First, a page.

Hagora hybrid goes beyond green
Away from the buzz of the usual green car announcements at the recent Paris Motor Show, one Segula Technologies was quietly showcasing a hybrid car concept that seems somewhat different.
Indeed, the vehicle is perhaps a bit more unique than the other environmentally friendly cars unveiled at the show.
The Hagora is described by Segula as a concept "cross-over , compact, intelligent, communicating and recyclable vehicle." Offering a sporty and urban look, according to the designers behind it, the vehicle does something rather unique under the hood – combine a two-stroke, 120 hp engine with a 100 hp electric motor. As Torque News notes, this is unusual given that "two-stroke engines are not your run-of-the-mill choice for powering cars."
This engine/motor mating, and its associated driven continuously variable transmission, makes for a lighter powertrain overall. The three-seater Hagora is further lightweight in that it makes "use of composite materials for many elements, such as the chassis or the suspension," in a way that allows for " grouping in a same part (e.g.: the floor) some structural functions, the interior trim and the soundproofing."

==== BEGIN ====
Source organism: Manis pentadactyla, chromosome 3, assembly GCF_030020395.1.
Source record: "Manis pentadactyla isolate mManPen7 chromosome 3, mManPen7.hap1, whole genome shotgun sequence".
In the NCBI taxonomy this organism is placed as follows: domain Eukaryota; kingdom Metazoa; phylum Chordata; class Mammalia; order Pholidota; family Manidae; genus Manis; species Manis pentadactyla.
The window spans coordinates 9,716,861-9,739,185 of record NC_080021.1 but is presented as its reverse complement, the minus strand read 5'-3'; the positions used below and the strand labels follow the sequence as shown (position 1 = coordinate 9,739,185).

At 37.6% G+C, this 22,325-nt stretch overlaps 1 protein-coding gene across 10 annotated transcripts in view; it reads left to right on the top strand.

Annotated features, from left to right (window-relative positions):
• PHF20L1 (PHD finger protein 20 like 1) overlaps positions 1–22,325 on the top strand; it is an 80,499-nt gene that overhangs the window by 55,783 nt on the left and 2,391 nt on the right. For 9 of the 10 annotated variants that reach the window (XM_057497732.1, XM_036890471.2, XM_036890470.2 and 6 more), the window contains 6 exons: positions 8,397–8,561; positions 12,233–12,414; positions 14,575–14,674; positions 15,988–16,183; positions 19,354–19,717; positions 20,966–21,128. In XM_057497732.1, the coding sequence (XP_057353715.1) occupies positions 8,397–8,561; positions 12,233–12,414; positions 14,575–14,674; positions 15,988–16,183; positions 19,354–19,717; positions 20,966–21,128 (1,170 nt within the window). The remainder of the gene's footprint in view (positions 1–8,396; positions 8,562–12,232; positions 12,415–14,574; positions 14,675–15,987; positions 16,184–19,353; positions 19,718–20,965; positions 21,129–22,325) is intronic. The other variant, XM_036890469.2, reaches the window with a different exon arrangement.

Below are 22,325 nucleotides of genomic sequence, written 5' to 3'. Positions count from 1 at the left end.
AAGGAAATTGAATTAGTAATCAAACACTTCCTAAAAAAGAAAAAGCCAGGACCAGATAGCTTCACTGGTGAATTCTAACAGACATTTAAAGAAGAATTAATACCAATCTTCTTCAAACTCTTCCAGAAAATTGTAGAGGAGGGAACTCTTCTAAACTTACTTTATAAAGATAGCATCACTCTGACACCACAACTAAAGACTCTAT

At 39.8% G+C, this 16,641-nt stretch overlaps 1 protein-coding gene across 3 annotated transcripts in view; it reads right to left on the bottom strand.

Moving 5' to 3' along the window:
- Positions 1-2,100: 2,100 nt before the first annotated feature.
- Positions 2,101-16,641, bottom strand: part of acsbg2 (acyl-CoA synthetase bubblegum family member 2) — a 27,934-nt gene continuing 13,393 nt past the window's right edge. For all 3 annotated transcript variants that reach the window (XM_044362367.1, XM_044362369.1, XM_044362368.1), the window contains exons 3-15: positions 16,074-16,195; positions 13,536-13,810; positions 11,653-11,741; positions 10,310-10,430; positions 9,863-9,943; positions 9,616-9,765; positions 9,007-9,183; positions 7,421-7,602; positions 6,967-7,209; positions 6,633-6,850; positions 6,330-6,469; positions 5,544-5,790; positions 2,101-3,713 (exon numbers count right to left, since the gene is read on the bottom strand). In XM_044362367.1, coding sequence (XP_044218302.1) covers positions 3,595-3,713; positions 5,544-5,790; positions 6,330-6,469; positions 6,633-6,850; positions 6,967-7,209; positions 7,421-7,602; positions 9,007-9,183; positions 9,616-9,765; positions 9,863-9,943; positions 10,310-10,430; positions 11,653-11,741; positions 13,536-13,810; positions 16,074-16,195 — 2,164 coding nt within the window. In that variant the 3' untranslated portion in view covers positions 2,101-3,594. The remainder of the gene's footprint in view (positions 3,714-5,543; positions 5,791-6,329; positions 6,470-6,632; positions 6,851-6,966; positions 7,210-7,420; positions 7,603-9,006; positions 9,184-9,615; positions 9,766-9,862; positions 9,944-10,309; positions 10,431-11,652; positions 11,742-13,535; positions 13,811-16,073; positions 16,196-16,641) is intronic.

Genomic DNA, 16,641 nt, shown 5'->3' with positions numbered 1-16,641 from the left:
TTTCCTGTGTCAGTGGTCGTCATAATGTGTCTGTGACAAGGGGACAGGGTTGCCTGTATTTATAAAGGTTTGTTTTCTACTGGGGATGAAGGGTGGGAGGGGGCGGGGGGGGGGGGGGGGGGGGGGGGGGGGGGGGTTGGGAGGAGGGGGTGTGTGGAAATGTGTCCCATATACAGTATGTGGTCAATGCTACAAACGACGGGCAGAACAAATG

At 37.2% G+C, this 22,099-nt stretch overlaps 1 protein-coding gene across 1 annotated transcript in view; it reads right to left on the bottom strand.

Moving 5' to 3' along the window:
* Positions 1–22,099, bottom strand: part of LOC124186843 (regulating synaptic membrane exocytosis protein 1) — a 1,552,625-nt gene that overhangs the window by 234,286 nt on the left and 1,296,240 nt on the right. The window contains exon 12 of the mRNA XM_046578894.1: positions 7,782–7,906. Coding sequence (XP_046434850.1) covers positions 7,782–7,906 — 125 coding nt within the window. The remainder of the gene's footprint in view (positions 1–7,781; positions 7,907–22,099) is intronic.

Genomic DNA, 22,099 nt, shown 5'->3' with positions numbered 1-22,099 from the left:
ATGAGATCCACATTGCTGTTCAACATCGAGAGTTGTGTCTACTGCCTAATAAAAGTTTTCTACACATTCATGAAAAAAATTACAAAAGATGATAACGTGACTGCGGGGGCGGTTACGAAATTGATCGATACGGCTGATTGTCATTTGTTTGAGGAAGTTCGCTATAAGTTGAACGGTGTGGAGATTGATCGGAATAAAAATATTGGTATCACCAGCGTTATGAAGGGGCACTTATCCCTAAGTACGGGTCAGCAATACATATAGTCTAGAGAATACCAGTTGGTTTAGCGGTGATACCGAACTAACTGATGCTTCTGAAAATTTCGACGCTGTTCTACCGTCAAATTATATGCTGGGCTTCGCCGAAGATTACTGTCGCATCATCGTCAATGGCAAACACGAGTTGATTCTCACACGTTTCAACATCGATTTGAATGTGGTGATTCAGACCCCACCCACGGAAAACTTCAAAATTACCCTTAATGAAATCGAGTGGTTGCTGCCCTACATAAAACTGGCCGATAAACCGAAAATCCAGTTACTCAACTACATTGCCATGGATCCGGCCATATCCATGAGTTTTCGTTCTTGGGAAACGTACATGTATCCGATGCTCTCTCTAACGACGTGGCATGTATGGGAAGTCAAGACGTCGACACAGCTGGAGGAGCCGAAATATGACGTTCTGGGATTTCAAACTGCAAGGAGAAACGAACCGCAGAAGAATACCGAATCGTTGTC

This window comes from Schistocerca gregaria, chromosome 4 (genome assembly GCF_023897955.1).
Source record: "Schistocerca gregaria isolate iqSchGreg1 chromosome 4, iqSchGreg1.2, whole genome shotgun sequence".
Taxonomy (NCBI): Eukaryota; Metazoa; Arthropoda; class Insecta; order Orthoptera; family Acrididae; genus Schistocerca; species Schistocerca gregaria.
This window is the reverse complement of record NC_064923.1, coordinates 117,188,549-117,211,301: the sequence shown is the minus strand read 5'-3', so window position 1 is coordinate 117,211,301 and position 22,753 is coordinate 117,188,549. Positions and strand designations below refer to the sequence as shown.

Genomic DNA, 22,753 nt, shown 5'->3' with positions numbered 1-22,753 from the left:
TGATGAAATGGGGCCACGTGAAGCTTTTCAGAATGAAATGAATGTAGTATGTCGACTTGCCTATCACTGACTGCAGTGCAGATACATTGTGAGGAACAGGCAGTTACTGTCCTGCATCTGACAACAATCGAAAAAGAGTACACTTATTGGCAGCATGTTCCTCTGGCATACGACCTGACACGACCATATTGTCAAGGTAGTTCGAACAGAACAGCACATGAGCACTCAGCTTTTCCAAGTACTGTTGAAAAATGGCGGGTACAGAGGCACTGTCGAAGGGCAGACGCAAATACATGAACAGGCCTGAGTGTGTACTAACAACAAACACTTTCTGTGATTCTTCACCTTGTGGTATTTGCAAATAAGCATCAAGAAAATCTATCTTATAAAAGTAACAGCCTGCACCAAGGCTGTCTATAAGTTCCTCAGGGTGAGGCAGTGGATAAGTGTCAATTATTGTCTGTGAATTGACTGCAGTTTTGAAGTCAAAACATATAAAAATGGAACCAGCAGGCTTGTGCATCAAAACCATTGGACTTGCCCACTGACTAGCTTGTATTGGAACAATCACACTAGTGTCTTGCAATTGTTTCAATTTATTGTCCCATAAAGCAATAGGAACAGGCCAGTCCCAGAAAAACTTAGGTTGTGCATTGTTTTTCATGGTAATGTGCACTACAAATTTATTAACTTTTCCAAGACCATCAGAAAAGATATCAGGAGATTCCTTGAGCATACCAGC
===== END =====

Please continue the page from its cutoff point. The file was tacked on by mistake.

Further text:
And, as an added bonus for the true green lovers out there, the concept's structural design comes mostly from recyclable or recovered materials. Also, the Hagora lacks what Gizmag describes as "some common electrical equipment and wiring from the cabin," opting instead to make use of a driver's smart phone or tablet for wirelessly receiving information from the car on items such as car condition and maintenance reminders, GPS or audio system, adjusting the driving position, and control of the air conditioning.
Another interesting item of note here also is that In trying to make the Hagora energy efficient, the combination of an auto-obscuring panoramic roof and a special heating/air conditioning unit that "amplifies the hot and cold effects" lets the car use a smaller AC compressor to save energy.
As this is a concept, you'll likely never see it actually on the roads. Ideas from it though may make their way though into future green vehicles developed by auto manufacturers.